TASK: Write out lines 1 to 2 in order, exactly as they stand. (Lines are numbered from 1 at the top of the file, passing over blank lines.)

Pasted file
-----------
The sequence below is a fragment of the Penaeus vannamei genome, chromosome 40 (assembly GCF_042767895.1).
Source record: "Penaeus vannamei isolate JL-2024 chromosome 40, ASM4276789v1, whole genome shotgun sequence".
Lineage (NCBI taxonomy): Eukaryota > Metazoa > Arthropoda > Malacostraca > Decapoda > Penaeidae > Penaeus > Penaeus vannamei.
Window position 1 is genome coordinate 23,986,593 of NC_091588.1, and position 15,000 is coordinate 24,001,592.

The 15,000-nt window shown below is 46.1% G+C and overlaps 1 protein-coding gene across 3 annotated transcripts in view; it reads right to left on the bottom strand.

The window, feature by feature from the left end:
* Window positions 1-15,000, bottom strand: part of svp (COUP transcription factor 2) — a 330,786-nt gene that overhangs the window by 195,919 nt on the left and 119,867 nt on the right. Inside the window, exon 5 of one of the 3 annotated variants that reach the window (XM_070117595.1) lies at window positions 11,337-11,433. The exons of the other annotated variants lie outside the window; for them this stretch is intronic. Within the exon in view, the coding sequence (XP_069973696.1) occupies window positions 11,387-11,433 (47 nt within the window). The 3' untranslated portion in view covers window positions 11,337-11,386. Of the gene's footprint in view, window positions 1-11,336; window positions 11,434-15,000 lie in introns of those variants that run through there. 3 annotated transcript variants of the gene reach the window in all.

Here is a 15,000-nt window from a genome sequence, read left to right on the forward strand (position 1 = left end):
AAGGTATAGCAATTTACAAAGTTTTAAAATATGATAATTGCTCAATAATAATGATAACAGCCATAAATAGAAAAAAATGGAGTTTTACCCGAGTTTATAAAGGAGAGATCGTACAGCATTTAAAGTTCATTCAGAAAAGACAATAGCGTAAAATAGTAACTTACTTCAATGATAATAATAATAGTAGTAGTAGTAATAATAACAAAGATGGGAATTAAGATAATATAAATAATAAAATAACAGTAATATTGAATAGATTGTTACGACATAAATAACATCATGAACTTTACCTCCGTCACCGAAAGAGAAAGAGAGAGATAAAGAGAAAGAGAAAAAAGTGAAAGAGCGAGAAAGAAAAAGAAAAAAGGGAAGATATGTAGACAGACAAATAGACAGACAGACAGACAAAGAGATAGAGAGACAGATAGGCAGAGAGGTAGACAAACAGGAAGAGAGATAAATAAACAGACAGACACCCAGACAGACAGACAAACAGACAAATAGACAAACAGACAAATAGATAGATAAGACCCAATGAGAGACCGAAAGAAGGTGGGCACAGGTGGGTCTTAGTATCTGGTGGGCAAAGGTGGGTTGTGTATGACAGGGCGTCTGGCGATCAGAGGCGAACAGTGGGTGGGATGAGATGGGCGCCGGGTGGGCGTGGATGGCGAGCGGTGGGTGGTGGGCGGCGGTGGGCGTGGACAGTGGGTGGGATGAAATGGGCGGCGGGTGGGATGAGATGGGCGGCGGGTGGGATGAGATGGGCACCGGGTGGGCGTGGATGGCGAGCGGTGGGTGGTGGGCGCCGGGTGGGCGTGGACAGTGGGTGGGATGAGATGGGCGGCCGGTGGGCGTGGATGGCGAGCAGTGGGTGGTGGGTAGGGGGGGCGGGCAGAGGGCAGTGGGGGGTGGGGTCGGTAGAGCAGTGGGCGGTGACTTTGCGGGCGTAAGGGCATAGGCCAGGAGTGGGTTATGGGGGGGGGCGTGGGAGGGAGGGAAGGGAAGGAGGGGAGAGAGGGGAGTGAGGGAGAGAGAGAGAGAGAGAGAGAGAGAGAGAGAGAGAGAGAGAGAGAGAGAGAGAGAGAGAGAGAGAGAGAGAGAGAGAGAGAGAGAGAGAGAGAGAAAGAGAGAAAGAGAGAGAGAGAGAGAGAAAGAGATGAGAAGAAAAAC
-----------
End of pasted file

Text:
The sequence below is a fragment of the Penaeus vannamei genome, chromosome 40 (assembly GCF_042767895.1).
Source record: "Penaeus vannamei isolate JL-2024 chromosome 40, ASM4276789v1, whole genome shotgun sequence".